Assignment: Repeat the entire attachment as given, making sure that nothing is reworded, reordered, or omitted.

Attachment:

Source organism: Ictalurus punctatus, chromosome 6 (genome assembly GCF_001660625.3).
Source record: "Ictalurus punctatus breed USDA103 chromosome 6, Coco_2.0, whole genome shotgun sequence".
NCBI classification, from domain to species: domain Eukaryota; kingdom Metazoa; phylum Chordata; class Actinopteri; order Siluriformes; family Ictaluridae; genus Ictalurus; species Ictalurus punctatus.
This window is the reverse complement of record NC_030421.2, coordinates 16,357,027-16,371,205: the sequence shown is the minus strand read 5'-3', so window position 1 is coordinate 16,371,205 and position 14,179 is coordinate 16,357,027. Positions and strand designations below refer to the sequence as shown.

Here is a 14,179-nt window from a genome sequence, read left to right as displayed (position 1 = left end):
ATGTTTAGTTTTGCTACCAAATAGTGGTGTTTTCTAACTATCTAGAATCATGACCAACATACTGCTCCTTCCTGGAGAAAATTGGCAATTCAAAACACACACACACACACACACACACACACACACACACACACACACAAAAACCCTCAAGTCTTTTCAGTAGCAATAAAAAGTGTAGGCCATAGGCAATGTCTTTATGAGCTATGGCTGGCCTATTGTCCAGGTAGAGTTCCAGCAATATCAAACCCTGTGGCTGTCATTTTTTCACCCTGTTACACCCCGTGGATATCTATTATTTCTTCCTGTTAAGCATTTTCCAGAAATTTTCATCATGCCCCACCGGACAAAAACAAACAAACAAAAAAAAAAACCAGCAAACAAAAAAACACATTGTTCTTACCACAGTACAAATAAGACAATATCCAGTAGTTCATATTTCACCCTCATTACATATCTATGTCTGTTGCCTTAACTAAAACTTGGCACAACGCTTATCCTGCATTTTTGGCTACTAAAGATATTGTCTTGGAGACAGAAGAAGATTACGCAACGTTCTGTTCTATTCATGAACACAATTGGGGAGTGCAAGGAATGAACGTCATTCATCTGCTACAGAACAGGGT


Source organism: Ictalurus punctatus, chromosome 6 (genome assembly GCF_001660625.3).
Source record: "Ictalurus punctatus breed USDA103 chromosome 6, Coco_2.0, whole genome shotgun sequence".
NCBI classification, from domain to species: domain Eukaryota; kingdom Metazoa; phylum Chordata; class Actinopteri; order Siluriformes; family Ictaluridae; genus Ictalurus; species Ictalurus punctatus.
This window is the reverse complement of record NC_030421.2, coordinates 16,357,027-16,371,205: the sequence shown is the minus strand read 5'-3', so window position 1 is coordinate 16,371,205 and position 14,179 is coordinate 16,357,027. Positions and strand designations below refer to the sequence as shown.

Here is a 14,179-nt window from a genome sequence, read left to right as displayed (position 1 = left end):
ATGTTTAGTTTTGCTACCAAATAGTGGTGTTTTCTAACTATCTAGAATCATGACCAACATACTGCTCCTTCCTGGAGAAAATTGGCAATTCAAAACACACACACACACACACACACACACACACACACACACACACACAAAAACCCTCAAGTCTTTTCAGTAGCAATAAAAAGTGTAGGCCATAGGCAATGTCTTTATGAGCTATGGCTGGCCTATTGTCCAGGTAGAGTTCCAGCAATATCAAACCCTGTGGCTGTCATTTTTTCACCCTGTTACACCCCGTGGATATCTATTATTTCTTCCTGTTAAGCATTTTCCAGAAATTTTCATCATGCCCCACCGGACAAAAACAAACAAACAAAAAAAAAAACCAGCAAACAAAAAAACACATTGTTCTTACCACAGTACAAATAAGACAATATCCAGTAGTTCATATTTCACCCTCATTACATATCTATGTCTGTTGCCTTAACTAAAACTTGGCACAACGCTTATCCTGCATTTTTGGCTACTAAAGATATTGTCTTGGAGACAGAAGAAGATTACGCAACGTTCTGTTCTATTCATGAACACAATTGGGGAGTGCAAGGAATGAACGTCATTCATCTGCTACAGAACAGGGT